Exercise classes are delivered by HCPA postural stability instructors Dan Marsh and Andrew Latimer.
Specialised exercise delivery for individuals living in care settings has a wide range of impact.
- Increased well-being; service users have more confidence and so can enjoy involving themselves in more activities, while families get the pleasure of seeing their loved ones getting the most out of life and feeling more independent.
- OTAGO exercises, which consist of a range of leg muscle-strengthening and balance retraining exercises. They are performed standing, with support, and progress in difficulty as ability improves.
- Postural stability (PSI) or tai chi classes, which further improve strength and power along with reducing the number of falls and injuries from falls, are the next step.
For further details on what exercise is appropriate for your service please click here
Data gathered from 20-week long OTAGO and postural stability (PSI) classes delivered at the following flexicare and supported living care properties across the county shows the reduced falls risk from the beginning to the end.
There is an average falls risk reduction of 14 per cent at community sites as well as an increase in wellbeing, while the sessions also help to prevent social isolation.
In care homes that take part, there is an average falls risk reduction of five per cent, with other big wins in the shape of a stronger grip and increased confidence when standing up for at least 50% of the individuals taking part in sessions.
HCPA use the Quantitative Timed Up and Go (QTUG) assessment device, which is nationally accredited by the NHS, to measure an individual’s falls risk before, during and after the course. It assesses their ability to stand from a seated position and vice versa, and measures the time taken to walk three metres.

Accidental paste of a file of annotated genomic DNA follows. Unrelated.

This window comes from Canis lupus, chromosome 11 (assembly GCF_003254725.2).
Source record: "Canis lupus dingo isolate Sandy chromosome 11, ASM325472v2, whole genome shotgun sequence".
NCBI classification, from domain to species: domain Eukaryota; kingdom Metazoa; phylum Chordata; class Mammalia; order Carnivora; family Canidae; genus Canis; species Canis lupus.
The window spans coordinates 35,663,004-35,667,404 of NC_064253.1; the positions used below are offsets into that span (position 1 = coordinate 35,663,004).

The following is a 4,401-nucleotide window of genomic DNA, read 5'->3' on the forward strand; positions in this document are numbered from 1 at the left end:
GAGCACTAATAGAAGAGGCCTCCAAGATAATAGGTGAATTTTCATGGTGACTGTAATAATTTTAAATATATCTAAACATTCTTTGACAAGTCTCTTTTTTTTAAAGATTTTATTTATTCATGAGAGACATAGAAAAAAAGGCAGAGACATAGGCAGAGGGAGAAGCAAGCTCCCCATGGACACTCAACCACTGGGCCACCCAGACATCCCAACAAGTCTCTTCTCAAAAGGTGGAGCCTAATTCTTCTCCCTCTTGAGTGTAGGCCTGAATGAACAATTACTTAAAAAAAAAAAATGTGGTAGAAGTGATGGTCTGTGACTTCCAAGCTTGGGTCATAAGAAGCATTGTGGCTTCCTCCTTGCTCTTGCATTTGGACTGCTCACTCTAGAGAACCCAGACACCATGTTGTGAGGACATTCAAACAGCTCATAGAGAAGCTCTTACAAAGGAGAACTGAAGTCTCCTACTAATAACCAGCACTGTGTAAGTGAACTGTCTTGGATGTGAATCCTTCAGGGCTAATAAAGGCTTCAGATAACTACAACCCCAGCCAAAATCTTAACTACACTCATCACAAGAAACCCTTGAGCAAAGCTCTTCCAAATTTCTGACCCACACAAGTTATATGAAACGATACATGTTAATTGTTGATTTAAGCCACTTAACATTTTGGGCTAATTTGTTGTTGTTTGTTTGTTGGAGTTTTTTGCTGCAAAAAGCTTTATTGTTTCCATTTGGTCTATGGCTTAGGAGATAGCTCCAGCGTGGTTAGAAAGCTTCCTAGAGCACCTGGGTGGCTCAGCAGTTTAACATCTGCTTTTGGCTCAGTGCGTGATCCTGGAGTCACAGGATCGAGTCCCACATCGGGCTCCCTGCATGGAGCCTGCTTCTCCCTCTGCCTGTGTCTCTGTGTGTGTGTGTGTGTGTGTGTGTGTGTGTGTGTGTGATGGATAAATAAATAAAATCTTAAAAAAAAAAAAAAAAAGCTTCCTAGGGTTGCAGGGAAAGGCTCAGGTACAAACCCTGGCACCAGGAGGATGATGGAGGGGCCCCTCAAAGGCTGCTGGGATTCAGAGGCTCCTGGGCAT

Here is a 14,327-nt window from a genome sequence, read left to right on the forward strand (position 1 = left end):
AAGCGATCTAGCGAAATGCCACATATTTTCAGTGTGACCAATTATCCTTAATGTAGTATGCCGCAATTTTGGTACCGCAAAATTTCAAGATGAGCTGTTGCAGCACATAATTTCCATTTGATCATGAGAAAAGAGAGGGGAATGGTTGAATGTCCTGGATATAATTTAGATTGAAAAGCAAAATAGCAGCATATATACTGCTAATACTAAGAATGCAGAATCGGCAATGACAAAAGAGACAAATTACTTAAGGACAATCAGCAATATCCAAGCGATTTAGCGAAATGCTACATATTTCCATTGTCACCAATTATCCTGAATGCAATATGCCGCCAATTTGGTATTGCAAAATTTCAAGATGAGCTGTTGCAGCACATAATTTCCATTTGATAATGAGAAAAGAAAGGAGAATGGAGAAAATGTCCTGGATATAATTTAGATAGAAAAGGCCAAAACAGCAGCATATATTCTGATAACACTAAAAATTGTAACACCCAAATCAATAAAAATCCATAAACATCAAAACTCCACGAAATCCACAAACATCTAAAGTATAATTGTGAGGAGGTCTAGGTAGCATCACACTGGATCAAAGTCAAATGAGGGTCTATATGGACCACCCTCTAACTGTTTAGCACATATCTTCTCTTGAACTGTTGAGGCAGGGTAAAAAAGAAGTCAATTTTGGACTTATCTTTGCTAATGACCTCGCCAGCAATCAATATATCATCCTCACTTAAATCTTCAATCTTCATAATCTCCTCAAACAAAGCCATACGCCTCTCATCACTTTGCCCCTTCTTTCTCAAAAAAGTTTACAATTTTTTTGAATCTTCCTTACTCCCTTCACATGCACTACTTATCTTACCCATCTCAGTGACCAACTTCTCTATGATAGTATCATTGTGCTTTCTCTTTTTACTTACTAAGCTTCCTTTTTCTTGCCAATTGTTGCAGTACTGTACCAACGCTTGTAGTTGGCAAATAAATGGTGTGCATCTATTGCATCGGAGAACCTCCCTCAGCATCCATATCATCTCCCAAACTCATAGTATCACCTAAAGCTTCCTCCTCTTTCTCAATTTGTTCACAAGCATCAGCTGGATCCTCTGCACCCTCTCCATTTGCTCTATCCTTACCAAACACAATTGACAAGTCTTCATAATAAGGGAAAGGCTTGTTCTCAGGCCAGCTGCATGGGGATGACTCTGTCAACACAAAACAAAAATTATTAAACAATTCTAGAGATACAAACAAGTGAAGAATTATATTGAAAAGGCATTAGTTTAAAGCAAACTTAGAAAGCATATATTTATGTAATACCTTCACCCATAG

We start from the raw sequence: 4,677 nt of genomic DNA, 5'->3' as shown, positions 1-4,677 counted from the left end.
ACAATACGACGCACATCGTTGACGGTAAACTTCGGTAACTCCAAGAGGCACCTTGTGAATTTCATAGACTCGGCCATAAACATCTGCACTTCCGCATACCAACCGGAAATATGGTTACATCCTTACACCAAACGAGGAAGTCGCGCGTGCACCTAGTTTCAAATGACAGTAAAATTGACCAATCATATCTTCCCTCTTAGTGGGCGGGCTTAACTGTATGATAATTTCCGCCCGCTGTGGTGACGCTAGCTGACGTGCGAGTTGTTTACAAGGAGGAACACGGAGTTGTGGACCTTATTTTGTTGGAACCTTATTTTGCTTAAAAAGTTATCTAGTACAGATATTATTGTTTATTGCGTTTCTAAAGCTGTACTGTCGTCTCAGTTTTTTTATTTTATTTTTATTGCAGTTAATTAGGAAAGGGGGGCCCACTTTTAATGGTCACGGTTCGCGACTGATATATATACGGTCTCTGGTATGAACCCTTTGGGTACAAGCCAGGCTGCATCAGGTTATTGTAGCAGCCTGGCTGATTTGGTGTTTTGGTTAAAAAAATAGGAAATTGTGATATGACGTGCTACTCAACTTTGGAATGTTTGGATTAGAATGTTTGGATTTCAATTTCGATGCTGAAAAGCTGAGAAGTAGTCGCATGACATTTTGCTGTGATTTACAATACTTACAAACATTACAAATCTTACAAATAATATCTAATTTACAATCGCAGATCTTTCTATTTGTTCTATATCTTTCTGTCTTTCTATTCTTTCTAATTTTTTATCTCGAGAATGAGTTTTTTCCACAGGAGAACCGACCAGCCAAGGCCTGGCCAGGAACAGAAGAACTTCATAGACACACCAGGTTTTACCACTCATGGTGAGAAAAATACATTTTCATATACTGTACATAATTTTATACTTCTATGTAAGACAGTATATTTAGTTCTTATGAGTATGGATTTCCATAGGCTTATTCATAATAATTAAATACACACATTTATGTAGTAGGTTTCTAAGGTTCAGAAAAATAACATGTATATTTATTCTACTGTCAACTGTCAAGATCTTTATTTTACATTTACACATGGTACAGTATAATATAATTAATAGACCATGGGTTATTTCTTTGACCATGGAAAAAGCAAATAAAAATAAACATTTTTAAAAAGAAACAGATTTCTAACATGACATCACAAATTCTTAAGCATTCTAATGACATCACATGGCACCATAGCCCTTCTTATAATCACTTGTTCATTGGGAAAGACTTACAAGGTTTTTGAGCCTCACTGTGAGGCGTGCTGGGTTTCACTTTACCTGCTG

Susan White, house manager at flexi care site Ermine Court in Ware, where service users have enjoyed PSI classes, said: “They do the assessments when they first start the course and again at the end, and everybody has had an improvement in their stability. When they are walking, there is less chance of them having a fall.
“I hear them talking about how good it is and how they feel better now. Even those using a walker or a frame feel more confident. It’s good all-round really.”
There are huge benefits when it comes to increased wellbeing; service users have more confidence and so can enjoy involving themselves in more activities, while families get the pleasure of seeing their loved ones getting the most out of life and feeling more independent.
There are also benefits for care providers, as more empowering care can be given to residents as they become more able. This leads to better self-management and reduces the amount of one-to-one support needed, as well as increasing the time available for engagement.
Ann Flowers, support lead managing the activity and engagement team at White House Nursing Home in Letchworth, said: “Some of our residents are more mobile and this has given one in particular extra confidence in terms of meeting people.
“Another lady used to sit in her room and not come out, but the chair-based exercises have given her more confidence on her feet and now she’s been out in the garden and come down for quizzes.
“Two ladies who use wheelchairs are much sturdier in their arms and legs now.
“We’ve had other chair-based exercises before, but in this particular class I’ve seen how it’s made a big difference.”
The sessions were also very well received at supported living care site Constance Place in Knebworth, with the residents really noticing how much they had benefited when the course came to an end.
This highlights the importance of HCPA securing further funding to offer more courses in the future to help keep individuals in this type of accommodation for longer before the need for full-time care.
HCC has limited funds, so HCPA needs support from other organisations and is attempting to secure funds from the likes of Sport England and the NHS.
“They had all improved and noticed how useful the sessions were as soon as they had stopped,” said Constance Place house manager Virginia Garvin.
“Dan is very friendly and not imposing, he respects what people can do and not do and helps them to gain confidence whilst trying.”